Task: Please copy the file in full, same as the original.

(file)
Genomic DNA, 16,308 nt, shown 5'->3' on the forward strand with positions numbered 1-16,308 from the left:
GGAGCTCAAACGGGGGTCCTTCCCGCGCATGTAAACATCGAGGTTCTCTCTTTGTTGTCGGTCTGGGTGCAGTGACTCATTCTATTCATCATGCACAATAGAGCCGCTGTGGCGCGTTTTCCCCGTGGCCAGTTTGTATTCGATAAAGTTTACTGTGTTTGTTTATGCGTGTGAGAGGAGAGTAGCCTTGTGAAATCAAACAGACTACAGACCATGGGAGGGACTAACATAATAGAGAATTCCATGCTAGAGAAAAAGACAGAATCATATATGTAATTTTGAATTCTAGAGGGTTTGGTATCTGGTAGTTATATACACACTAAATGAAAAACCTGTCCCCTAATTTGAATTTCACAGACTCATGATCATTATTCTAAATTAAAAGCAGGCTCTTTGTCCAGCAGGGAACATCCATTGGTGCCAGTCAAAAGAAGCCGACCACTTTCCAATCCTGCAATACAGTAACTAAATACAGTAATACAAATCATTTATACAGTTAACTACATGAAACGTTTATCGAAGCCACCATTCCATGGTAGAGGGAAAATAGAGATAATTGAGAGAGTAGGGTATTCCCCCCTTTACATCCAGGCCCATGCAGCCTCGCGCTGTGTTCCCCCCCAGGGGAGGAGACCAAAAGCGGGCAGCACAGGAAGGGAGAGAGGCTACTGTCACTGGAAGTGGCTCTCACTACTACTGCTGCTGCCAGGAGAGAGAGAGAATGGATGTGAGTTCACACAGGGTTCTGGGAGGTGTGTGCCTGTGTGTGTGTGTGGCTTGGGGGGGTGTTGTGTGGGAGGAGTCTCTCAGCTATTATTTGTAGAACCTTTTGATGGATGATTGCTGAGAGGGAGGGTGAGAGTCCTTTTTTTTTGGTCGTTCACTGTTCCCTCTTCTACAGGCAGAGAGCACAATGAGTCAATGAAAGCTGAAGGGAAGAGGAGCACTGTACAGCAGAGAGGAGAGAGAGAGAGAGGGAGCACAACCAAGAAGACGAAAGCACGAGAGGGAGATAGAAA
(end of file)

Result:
Genomic DNA, 16,308 nt, shown 5'->3' on the forward strand with positions numbered 1-16,308 from the left:
GGAGCTCAAACGGGGGTCCTTCCCGCGCATGTAAACATCGAGGTTCTCTCTTTGTTGTCGGTCTGGGTGCAGTGACTCATTCTATTCATCATGCACAATAGAGCCGCTGTGGCGCGTTTTCCCCGTGGCCAGTTTGTATTCGATAAAGTTTACTGTGTTTGTTTATGCGTGTGAGAGGAGAGTAGCCTTGTGAAATCAAACAGACTACAGACCATGGGAGGGACTAACATAATAGAGAATTCCATGCTAGAGAAAAAGACAGAATCATATATGTAATTTTGAATTCTAGAGGGTTTGGTATCTGGTAGTTATATACACACTAAATGAAAAACCTGTCCCCTAATTTGAATTTCACAGACTCATGATCATTATTCTAAATTAAAAGCAGGCTCTTTGTCCAGCAGGGAACATCCATTGGTGCCAGTCAAAAGAAGCCGACCACTTTCCAATCCTGCAATACAGTAACTAAATACAGTAATACAAATCATTTATACAGTTAACTACATGAAACGTTTATCGAAGCCACCATTCCATGGTAGAGGGAAAATAGAGATAATTGAGAGAGTAGGGTATTCCCCCCTTTACATCCAGGCCCATGCAGCCTCGCGCTGTGTTCCCCCCCAGGGGAGGAGACCAAAAGCGGGCAGCACAGGAAGGGAGAGAGGCTACTGTCACTGGAAGTGGCTCTCACTACTACTGCTGCTGCCAGGAGAGAGAGAGAATGGATGTGAGTTCACACAGGGTTCTGGGAGGTGTGTGCCTGTGTGTGTGTGTGGCTTGGGGGGGTGTTGTGTGGGAGGAGTCTCTCAGCTATTATTTGTAGAACCTTTTGATGGATGATTGCTGAGAGGGAGGGTGAGAGTCCTTTTTTTTTGGTCGTTCACTGTTCCCTCTTCTACAGGCAGAGAGCACAATGAGTCAATGAAAGCTGAAGGGAAGAGGAGCACTGTACAGCAGAGAGGAGAGAGAGAGAGAGGGAGCACAACCAAGAAGACGAAAGCACGAGAGGGAGATAGAAA